Rather an artful statement, that. No contract with the NSA, huh? DOD, maybe? Commerce?

Nail these guys down. Did you sell CDR data sets to anybody, and if so who?

Did you sell CDR data se... (Below threshold)
Toby928:

Did you sell CDR data sets to anybody, and if so who?

Well, its reasonable to believe that they have sold the data to telemarketers and such, just not to government 'Spy' agencies. I think that's why they are parsing so carefully. I don't think that they will reveal their marketing contracts.

Tob

did not give access or p... (Below threshold)
Toby928:

did not give access or provide call records to the spy agency as part of an effort to thwart any terrorist plots.

Also neatly worded to distinguish between this datamining program and specific requests via Fisa letters and whatnot. Note the terrorist plots
not ongoing investigations or soemthing similar Clearly written by lawyers.

Tob

mojo said: Rather an art... (Below threshold)
Lee:

mojo said: Rather an artful statement, that. No contract with the NSA, huh? DOD, maybe? Commerce?

Or maybe they just handed it over to the NSA with no contract at all...

Or maybe they just hande... (Below threshold)
Toby928:

Or maybe they just handed it over to the NSA with no contract at all...

Except that they appear to be flatly denying handing data over with the caveat that they didn't hand it over as part of an effort to thwart any terrorist plots. Maybe they did hand data over for some number of specific cases via FISA letter or supoena. Definitely slipper wording though.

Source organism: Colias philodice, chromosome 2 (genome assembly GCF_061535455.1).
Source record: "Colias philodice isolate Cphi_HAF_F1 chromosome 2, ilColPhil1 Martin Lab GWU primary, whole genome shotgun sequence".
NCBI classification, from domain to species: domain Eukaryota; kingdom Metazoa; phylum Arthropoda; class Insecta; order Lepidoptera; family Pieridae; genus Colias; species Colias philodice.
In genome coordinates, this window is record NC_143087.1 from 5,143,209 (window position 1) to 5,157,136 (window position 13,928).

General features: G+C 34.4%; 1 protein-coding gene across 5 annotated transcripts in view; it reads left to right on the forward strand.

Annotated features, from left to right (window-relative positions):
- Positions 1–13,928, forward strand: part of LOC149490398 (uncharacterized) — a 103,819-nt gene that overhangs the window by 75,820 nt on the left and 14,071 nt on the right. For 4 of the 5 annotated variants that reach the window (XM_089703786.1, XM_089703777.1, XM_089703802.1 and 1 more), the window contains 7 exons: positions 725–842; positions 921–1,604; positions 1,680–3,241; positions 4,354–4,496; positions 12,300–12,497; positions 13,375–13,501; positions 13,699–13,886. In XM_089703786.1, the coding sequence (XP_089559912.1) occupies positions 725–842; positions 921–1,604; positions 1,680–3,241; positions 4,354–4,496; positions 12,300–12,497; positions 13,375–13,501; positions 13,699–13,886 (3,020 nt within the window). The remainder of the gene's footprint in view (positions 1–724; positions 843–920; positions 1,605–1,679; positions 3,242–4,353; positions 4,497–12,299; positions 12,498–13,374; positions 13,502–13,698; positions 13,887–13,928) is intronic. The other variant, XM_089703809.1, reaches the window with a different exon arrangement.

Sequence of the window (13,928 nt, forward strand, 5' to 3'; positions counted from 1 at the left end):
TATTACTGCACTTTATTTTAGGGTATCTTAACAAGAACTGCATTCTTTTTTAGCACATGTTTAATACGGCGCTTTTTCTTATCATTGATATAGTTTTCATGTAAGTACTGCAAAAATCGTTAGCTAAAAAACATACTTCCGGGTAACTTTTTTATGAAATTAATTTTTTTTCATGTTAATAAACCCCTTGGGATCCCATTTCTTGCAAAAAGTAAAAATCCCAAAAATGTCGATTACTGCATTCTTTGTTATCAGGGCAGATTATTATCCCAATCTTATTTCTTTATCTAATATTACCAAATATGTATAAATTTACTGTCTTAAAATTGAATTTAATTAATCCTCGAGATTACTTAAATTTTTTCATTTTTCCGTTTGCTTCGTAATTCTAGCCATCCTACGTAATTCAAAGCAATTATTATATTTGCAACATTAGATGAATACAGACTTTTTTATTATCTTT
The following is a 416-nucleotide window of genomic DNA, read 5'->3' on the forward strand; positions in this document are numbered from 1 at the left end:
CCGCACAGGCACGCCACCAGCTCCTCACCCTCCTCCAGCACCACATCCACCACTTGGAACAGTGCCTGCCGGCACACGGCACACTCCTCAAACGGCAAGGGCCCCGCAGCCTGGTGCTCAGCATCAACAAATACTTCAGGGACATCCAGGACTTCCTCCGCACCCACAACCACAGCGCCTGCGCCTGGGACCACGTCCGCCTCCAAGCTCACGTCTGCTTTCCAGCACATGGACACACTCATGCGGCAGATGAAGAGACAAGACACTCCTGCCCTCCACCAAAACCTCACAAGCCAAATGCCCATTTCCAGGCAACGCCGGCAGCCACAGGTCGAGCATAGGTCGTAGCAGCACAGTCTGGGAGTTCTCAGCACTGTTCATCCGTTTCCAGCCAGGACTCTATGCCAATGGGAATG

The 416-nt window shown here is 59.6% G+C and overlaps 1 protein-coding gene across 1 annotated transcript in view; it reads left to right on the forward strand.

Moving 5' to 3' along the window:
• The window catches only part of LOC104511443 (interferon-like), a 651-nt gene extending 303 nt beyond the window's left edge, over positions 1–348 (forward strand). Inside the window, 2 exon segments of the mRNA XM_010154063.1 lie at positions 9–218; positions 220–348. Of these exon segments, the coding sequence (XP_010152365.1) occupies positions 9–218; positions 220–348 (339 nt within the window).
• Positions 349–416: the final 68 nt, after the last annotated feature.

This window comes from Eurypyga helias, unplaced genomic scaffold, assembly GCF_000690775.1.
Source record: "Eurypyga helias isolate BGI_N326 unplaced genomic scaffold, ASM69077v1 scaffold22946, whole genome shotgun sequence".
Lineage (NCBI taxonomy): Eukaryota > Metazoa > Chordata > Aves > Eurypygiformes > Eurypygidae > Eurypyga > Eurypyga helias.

Tob

All we know right now is th... (Below threshold)
Publicus:

All we know right now is that USA Today reported that the three telecoms provided records to the NSA, and that a few days later the telecoms denied it. Who's telling the truth? How do we know? Did the telecoms provide different info to the NSA than was reported? Or did they provide nothing at all?

Only their hairdresser know... (Below threshold)

Only their hairdresser knows for sure.

Kobe/Paul, the courts rulin... (Below threshold)
cubanbob:

Kobe/Paul, the courts ruling gives the media a rather wide latitude of protection from suits. That is why there are so few of these cases litigated against the media. If the court where to narrow this
and tighten the standards of defence for the press to would be a welcome spur towards honesty and accuracy in the media.

<a href="http://www.busines... (Below threshold)
mantis:

This may shed some light.